Special anti-drone technology to be used during Pope's visit to ensure Pontiff isn’t attacked from the air
ANTI-DRONE technology is being deployed in the capital for the Pope’s visit, Independent.ie can reveal.
Security officials want to make sure the Pontiff isn’t attacked from the air, in the wake of a drone-led assassination attempt on Venezuelan President Nicolas Maduro earlier this month.
The Pope will attend major open-air ceremonies in Croke Park on Saturday as well as Knock and the Phoenix Park on Sunday.
Senior garda officers said there was no perceived terrorist threat to the Pope’s visit.
However, they are conscious of a spate of terror attacks in the Middle East and North Africa in which commercial drones were used.
The most high-profile incident happened in South America on August 4, when a commercial drone packed with explosives was used in a failed attempt on the life of the Venezuelan president.
Footage of the drone explosion during a military parade in Caracas made world headlines.
However, gardai are more concerned about public security issues if drones are used illegally over crowded areas.
Concern has been particularly focused on the possibility of an out-of-control drone plummeting into a packed congregation.
Furthermore, the organisers of events surrounding Francis’ visit do not want special ceremonies disrupted by low-flying drones being used to take photographs or video footage.
Strict no-fly zones will be in operation around both Croke Park and the Phoenix Park.
To enforce this rule, special technology will be deployed which allows rogue drones to be disabled and captured.
Such technology was first used in Ireland in April 2017 when golfer Rory McIlroy hired the firm Drone Defence to ensure aerial security over Cong Castle for his wedding reception.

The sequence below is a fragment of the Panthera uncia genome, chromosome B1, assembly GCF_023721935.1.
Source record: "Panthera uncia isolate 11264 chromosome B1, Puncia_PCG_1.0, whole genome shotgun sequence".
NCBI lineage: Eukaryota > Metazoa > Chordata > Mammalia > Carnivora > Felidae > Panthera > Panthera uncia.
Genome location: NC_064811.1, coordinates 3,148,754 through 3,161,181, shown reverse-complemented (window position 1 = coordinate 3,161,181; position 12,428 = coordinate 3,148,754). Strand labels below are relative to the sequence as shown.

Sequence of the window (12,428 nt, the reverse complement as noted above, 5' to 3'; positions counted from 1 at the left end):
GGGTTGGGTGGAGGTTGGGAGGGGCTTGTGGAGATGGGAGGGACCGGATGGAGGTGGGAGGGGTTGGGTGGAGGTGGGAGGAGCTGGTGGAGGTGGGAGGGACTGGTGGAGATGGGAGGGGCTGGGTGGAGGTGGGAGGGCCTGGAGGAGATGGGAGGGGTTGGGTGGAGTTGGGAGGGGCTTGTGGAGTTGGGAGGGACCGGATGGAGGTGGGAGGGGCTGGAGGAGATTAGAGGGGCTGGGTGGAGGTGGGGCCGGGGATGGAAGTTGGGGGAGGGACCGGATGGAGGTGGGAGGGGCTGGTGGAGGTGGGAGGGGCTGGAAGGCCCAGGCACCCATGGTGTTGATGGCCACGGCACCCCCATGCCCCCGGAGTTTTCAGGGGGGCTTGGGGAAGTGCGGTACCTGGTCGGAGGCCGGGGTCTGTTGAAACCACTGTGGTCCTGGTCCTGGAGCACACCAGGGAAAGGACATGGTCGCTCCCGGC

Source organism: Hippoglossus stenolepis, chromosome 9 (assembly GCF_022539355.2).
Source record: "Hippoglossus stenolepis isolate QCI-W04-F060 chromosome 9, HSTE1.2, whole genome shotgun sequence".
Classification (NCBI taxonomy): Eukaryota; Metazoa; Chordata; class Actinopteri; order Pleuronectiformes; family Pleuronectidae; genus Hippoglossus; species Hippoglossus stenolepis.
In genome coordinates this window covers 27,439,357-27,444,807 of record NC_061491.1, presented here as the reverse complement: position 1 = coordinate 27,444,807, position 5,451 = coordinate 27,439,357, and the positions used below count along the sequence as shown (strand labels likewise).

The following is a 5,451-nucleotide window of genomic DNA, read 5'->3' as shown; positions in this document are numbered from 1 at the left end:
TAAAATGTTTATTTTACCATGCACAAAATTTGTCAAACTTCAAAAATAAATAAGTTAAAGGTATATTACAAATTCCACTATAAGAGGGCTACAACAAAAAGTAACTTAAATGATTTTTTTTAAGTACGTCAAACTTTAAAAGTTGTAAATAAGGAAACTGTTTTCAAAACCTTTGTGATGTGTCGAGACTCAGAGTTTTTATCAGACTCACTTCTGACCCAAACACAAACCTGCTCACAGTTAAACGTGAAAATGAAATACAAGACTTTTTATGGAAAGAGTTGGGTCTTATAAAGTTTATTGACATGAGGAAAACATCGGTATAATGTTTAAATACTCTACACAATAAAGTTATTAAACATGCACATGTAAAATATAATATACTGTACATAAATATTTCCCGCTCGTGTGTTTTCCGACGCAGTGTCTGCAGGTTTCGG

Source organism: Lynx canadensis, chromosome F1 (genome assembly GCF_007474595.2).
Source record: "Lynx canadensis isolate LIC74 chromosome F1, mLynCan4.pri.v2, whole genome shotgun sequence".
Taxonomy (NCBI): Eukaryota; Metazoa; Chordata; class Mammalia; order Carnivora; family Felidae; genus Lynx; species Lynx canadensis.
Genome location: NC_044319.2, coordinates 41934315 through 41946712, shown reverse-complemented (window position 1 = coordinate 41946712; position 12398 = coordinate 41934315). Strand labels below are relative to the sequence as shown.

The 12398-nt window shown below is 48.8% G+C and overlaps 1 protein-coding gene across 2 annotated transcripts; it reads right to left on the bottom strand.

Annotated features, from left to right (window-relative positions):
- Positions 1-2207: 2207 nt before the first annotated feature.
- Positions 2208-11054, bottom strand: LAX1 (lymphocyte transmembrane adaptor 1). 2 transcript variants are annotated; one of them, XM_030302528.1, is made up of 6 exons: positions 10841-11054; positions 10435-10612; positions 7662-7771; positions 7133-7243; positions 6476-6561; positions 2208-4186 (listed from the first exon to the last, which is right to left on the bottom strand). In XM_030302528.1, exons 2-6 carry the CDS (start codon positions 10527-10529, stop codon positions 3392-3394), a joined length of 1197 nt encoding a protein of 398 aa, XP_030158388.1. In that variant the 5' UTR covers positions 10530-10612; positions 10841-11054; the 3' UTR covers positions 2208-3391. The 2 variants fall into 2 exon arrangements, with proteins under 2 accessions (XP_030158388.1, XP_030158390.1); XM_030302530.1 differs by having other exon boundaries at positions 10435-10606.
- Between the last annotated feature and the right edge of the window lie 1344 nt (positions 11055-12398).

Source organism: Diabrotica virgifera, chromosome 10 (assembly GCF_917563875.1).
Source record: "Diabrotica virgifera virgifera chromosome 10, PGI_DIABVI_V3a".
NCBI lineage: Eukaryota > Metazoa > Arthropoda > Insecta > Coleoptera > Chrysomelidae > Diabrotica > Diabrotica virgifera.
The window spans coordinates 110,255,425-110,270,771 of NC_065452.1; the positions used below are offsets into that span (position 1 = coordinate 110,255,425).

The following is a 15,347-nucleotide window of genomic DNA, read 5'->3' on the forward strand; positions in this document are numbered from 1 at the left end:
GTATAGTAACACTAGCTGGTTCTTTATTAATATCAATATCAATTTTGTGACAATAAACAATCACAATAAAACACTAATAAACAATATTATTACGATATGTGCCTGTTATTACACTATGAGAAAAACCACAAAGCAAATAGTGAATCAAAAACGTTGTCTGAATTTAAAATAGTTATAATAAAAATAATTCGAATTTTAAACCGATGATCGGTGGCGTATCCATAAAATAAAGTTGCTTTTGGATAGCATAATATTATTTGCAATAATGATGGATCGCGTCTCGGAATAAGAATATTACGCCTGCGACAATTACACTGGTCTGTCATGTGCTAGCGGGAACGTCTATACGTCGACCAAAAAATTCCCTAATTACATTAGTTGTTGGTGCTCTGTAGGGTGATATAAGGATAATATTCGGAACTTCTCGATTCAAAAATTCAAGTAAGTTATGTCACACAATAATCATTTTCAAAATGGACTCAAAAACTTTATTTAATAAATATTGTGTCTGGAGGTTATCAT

Anti-drone defence technology allows for rogue drones to be immediately identified when they enter forbidden airspace.
Advanced computer and radio frequency scanning systems then allow the drone to be remotely taken over by security personnel and safely landed.
If that fails to halt the drone, special systems are then deployed, with a security drone dropping netting over the rogue drone to ground it.
Rogue drones have already proven to be a problem in Ireland, with Cork Airport having to temporarily halt flights last year when a small commercial drone flew over parts of the site.
In 2017, a total of 95 complaints were lodged with gardai over drone use.
Meanwhile, a top-secret medical plan is in place for the Pope in case he suffers serious injury or health difficulties.
Independent.ie can reveal that a special bed in the intensive care unit of a Dublin hospital has been made available should it be required by the Pontiff.
Bags of blood matching Francis’s type have been brought in, for the unlikely event that he suffers some type of serious injury.
While some 750 doctors will operate a field hospital in the Phoenix Park for the event, fears emerged yesterday that it “is not adequately staffed”.
The HSE confirmed medical planning for the visit had been ongoing for some time, including a response if the Pontiff is injured.
“Medical services planning for the visit of his holiness Pope Francis started earlier this year,” a HSE spokeswoman said.
“This planning is ongoing and includes a medical plan for Pope Francis in the event that he should require any medical services during his visit.”
Similar contingency plans have previously been made for visits by other dignitaries, including President Obama and Queen Elizabeth.
“Medical plans have to be made, however unlikely the possibility of an injury,” a source said.
“Circumstances such as slips, trips and falls, among other things, have to be considered.
“It is highly unlikely that the Pope will require any hospital treatment, but a bed has been made available in a Dublin hospital ICU should it be required.”
It is understood that an ICU bed at the Mater Hospital will be put on standby, but the HSE would not confirm if units at other hospitals would be required for the Pope.
It previously emerged that all hospitals in Dublin were actively discharging patients to free up beds ahead of the Pope’s visit.